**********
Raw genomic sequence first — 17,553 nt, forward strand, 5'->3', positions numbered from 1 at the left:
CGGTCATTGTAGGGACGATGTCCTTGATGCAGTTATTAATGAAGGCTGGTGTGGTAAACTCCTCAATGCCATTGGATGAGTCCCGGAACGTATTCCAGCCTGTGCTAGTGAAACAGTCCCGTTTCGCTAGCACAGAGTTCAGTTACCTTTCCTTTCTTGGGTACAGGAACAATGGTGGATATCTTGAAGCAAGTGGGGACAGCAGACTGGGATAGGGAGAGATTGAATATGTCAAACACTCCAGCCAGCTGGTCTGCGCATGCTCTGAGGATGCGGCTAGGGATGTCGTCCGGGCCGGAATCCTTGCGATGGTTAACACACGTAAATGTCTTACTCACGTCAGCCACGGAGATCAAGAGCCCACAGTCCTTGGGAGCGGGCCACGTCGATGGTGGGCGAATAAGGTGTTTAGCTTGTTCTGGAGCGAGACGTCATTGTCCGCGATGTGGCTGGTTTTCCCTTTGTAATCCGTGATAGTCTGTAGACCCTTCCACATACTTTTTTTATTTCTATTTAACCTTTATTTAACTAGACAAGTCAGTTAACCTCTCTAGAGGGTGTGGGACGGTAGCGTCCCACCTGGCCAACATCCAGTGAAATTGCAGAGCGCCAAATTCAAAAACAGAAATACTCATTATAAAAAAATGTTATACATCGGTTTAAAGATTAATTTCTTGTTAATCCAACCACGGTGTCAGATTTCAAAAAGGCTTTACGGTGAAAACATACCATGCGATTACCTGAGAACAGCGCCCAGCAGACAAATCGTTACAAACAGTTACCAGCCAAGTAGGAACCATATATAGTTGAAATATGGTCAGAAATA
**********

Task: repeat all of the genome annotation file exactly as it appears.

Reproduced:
Raw genomic sequence first — 17,553 nt, forward strand, 5'->3', positions numbered from 1 at the left:
CGGTCATTGTAGGGACGATGTCCTTGATGCAGTTATTAATGAAGGCTGGTGTGGTAAACTCCTCAATGCCATTGGATGAGTCCCGGAACGTATTCCAGCCTGTGCTAGTGAAACAGTCCCGTTTCGCTAGCACAGAGTTCAGTTACCTTTCCTTTCTTGGGTACAGGAACAATGGTGGATATCTTGAAGCAAGTGGGGACAGCAGACTGGGATAGGGAGAGATTGAATATGTCAAACACTCCAGCCAGCTGGTCTGCGCATGCTCTGAGGATGCGGCTAGGGATGTCGTCCGGGCCGGAATCCTTGCGATGGTTAACACACGTAAATGTCTTACTCACGTCAGCCACGGAGATCAAGAGCCCACAGTCCTTGGGAGCGGGCCACGTCGATGGTGGGCGAATAAGGTGTTTAGCTTGTTCTGGAGCGAGACGTCATTGTCCGCGATGTGGCTGGTTTTCCCTTTGTAATCCGTGATAGTCTGTAGACCCTTCCACATACTTTTTTTATTTCTATTTAACCTTTATTTAACTAGACAAGTCAGTTAACCTCTCTAGAGGGTGTGGGACGGTAGCGTCCCACCTGGCCAACATCCAGTGAAATTGCAGAGCGCCAAATTCAAAAACAGAAATACTCATTATAAAAAAATGTTATACATCGGTTTAAAGATTAATTTCTTGTTAATCCAACCACGGTGTCAGATTTCAAAAAGGCTTTACGGTGAAAACATACCATGCGATTACCTGAGAACAGCGCCCAGCAGACAAATCGTTACAAACAGTTACCAGCCAAGTAGGAACCATATATAGTTGAAATATGGTCAGAAATA